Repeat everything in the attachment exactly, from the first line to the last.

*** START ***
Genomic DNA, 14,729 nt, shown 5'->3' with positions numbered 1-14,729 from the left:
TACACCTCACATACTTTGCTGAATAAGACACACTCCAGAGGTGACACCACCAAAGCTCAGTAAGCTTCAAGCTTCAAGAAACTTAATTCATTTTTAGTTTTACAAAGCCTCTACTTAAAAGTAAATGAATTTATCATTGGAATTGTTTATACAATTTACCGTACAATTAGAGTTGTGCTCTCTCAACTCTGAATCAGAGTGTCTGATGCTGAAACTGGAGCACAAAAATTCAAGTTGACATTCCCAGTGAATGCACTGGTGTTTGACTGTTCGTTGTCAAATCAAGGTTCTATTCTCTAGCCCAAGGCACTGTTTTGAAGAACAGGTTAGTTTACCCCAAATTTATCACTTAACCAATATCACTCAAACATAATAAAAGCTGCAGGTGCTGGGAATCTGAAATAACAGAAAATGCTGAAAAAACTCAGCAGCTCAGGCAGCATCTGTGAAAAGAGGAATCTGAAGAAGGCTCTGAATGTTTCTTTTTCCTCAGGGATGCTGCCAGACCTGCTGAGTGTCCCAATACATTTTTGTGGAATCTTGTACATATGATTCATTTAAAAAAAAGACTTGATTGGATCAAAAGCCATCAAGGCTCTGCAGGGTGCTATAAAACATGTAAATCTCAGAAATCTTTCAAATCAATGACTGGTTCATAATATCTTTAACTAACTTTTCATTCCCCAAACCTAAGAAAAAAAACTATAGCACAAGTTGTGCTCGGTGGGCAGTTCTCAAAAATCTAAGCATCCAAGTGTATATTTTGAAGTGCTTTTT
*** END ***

Genomic DNA, 14,729 nt, shown 5'->3' with positions numbered 1-14,729 from the left:
TACACCTCACATACTTTGCTGAATAAGACACACTCCAGAGGTGACACCACCAAAGCTCAGTAAGCTTCAAGCTTCAAGAAACTTAATTCATTTTTAGTTTTACAAAGCCTCTACTTAAAAGTAAATGAATTTATCATTGGAATTGTTTATACAATTTACCGTACAATTAGAGTTGTGCTCTCTCAACTCTGAATCAGAGTGTCTGATGCTGAAACTGGAGCACAAAAATTCAAGTTGACATTCCCAGTGAATGCACTGGTGTTTGACTGTTCGTTGTCAAATCAAGGTTCTATTCTCTAGCCCAAGGCACTGTTTTGAAGAACAGGTTAGTTTACCCCAAATTTATCACTTAACCAATATCACTCAAACATAATAAAAGCTGCAGGTGCTGGGAATCTGAAATAACAGAAAATGCTGAAAAAACTCAGCAGCTCAGGCAGCATCTGTGAAAAGAGGAATCTGAAGAAGGCTCTGAATGTTTCTTTTTCCTCAGGGATGCTGCCAGACCTGCTGAGTGTCCCAATACATTTTTGTGGAATCTTGTACATATGATTCATTTAAAAAAAAGACTTGATTGGATCAAAAGCCATCAAGGCTCTGCAGGGTGCTATAAAACATGTAAATCTCAGAAATCTTTCAAATCAATGACTGGTTCATAATATCTTTAACTAACTTTTCATTCCCCAAACCTAAGAAAAAAAACTATAGCACAAGTTGTGCTCGGTGGGCAGTTCTCAAAAATCTAAGCATCCAAGTGTATATTTTGAAGTGCTTTTT